The dust bowls of the 1930s show the extremes of soil erosion and its implications. On agricultural lands, it can occur if lands are tilled after the crops are brought in. The bare soil is prone to wind and runoff, especially during dry conditions. The problem can escalate if the topsoil is removed, taking with it precious nutrients.
How farms are plowed can also cause erosion. Plowing up and down slopes leaves a pathway for water to travel. The slope can increase the velocity of the runoff, digging into the soil. Contour farming prevents this from occurring, fortunately.
Likewise, livestock can cause similar impacts. Cattle kept in specific areas can trample the soil, leaving it vulnerable to runoff. A solution may be rotating pasturelands. Cattle tend to graze down to the soil surface, making it harder for grasses to recover. Rotating pastures will ease this burden and prevent bare patches of ground from developing.
The urban landscape also contributes to causes of soil erosion. The high concentration of impervious surfaces such as roads and parking lots creates a scenario where water flow can gain momentum. Water which then flows over the land is faster and oftentimes greater. This leads to ditches from urban runoff which carries contaminants from roads and gardens into waterways.
The solution is proper city planning. Wetlands and buffer strips near creeks and streams. These areas act as natural sponges, absorbing flood waters. Without them, urban areas are vulnerable to floods and their ensuing damage.
Problems with Soil Erosion
The causes of soil erosion lead to other environmental ills. Runoff into waterways can contain contaminants which can pollute drinking water sources. Nearly two-thirds of Americans rely on surface water such as lakes and streams for their drinking water. Soil erosion can impair water quality.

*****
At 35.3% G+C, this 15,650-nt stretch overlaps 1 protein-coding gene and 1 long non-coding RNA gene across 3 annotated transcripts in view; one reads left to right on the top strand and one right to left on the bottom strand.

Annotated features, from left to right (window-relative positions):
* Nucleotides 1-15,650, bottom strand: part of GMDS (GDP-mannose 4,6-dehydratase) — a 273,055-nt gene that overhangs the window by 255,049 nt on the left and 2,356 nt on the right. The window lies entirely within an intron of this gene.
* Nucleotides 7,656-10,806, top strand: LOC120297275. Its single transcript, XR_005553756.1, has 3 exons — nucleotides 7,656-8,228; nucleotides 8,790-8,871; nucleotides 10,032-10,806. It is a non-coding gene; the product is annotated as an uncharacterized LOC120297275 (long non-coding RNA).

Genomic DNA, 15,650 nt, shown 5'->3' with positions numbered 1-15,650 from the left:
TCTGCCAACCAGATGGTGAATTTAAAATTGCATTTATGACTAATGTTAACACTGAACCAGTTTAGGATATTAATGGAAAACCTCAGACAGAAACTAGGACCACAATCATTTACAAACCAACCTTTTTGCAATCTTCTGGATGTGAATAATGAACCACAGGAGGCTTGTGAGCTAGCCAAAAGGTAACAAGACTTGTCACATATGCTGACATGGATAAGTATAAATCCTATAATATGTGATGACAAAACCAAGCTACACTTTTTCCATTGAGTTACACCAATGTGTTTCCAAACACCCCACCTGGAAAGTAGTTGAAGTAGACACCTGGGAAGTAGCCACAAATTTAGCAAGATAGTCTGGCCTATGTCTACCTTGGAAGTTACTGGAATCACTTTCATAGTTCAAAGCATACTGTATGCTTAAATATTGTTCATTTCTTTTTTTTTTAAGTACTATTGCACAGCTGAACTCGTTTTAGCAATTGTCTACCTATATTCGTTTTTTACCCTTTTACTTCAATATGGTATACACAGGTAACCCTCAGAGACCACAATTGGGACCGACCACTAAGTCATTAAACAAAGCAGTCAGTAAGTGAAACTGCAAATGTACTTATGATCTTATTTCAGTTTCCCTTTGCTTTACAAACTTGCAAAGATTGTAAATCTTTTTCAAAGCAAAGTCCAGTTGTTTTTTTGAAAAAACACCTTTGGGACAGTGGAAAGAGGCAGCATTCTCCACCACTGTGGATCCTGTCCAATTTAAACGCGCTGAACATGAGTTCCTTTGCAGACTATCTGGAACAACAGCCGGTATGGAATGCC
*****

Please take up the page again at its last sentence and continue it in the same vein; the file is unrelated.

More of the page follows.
If the contaminants were not enough, sediment from runoff increases the cloudiness or turbidity of water which can negatively impact aquatic organisms. The turbidity can also prevent sunlight from reaching the bottom of aquatic resources, preventing plant growth and further reducing water quality.
Soil Erosion Solutions
To prevent the issues caused by soil erosion, it is important to identify the cause. Oftentimes, there are several contributing factors. Restoration of wetlands is one solution which will work both in rural and urban settings. The aquatic plants will anchor the soil in place, preventing erosion. It is the absence of these plants which causes erosion in the first place.
Proper city planning with provisions to reduce impervious surfaces can benefit communities. Sidewalks on one side of the street only or inclusion of green space can prevent the impacts of soil erosion. Prevention, after all, is easier to implement than recovery from the damages of soil erosion.
National Climatic Data Center: The Dust Bowl Drought – www.ncdc.noaa.gov
U.S. Environmental Protection Agency: Functions and Values of Wetlands – www.epa.gov
U.S. Geological Survey: Estimated Use of Water in the United States in 2000 – www.pubs.usgs.gov